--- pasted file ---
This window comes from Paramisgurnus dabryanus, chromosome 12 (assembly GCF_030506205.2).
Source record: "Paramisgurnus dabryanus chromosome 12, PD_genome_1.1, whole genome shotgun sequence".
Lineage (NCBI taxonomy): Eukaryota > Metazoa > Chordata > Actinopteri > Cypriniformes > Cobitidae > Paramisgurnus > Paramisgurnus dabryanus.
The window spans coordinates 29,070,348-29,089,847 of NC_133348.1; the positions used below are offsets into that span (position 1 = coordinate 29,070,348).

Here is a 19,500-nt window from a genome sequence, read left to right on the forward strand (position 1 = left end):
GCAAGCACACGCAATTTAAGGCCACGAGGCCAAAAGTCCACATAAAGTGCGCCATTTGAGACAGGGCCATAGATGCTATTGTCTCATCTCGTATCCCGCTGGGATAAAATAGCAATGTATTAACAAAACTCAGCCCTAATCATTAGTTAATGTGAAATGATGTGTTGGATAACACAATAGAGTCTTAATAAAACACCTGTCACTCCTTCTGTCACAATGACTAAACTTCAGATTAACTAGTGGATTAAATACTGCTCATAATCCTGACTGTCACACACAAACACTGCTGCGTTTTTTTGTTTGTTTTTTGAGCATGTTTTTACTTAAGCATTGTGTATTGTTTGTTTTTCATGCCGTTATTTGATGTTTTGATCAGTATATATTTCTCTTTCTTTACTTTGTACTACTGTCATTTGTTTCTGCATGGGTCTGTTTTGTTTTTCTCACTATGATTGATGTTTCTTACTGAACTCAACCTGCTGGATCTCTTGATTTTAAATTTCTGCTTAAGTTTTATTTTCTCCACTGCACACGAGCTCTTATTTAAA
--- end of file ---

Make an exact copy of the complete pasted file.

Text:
This window comes from Paramisgurnus dabryanus, chromosome 12 (assembly GCF_030506205.2).
Source record: "Paramisgurnus dabryanus chromosome 12, PD_genome_1.1, whole genome shotgun sequence".
Lineage (NCBI taxonomy): Eukaryota > Metazoa > Chordata > Actinopteri > Cypriniformes > Cobitidae > Paramisgurnus > Paramisgurnus dabryanus.
The window spans coordinates 29,070,348-29,089,847 of NC_133348.1; the positions used below are offsets into that span (position 1 = coordinate 29,070,348).

Here is a 19,500-nt window from a genome sequence, read left to right on the forward strand (position 1 = left end):
GCAAGCACACGCAATTTAAGGCCACGAGGCCAAAAGTCCACATAAAGTGCGCCATTTGAGACAGGGCCATAGATGCTATTGTCTCATCTCGTATCCCGCTGGGATAAAATAGCAATGTATTAACAAAACTCAGCCCTAATCATTAGTTAATGTGAAATGATGTGTTGGATAACACAATAGAGTCTTAATAAAACACCTGTCACTCCTTCTGTCACAATGACTAAACTTCAGATTAACTAGTGGATTAAATACTGCTCATAATCCTGACTGTCACACACAAACACTGCTGCGTTTTTTTGTTTGTTTTTTGAGCATGTTTTTACTTAAGCATTGTGTATTGTTTGTTTTTCATGCCGTTATTTGATGTTTTGATCAGTATATATTTCTCTTTCTTTACTTTGTACTACTGTCATTTGTTTCTGCATGGGTCTGTTTTGTTTTTCTCACTATGATTGATGTTTCTTACTGAACTCAACCTGCTGGATCTCTTGATTTTAAATTTCTGCTTAAGTTTTATTTTCTCCACTGCACACGAGCTCTTATTTAAA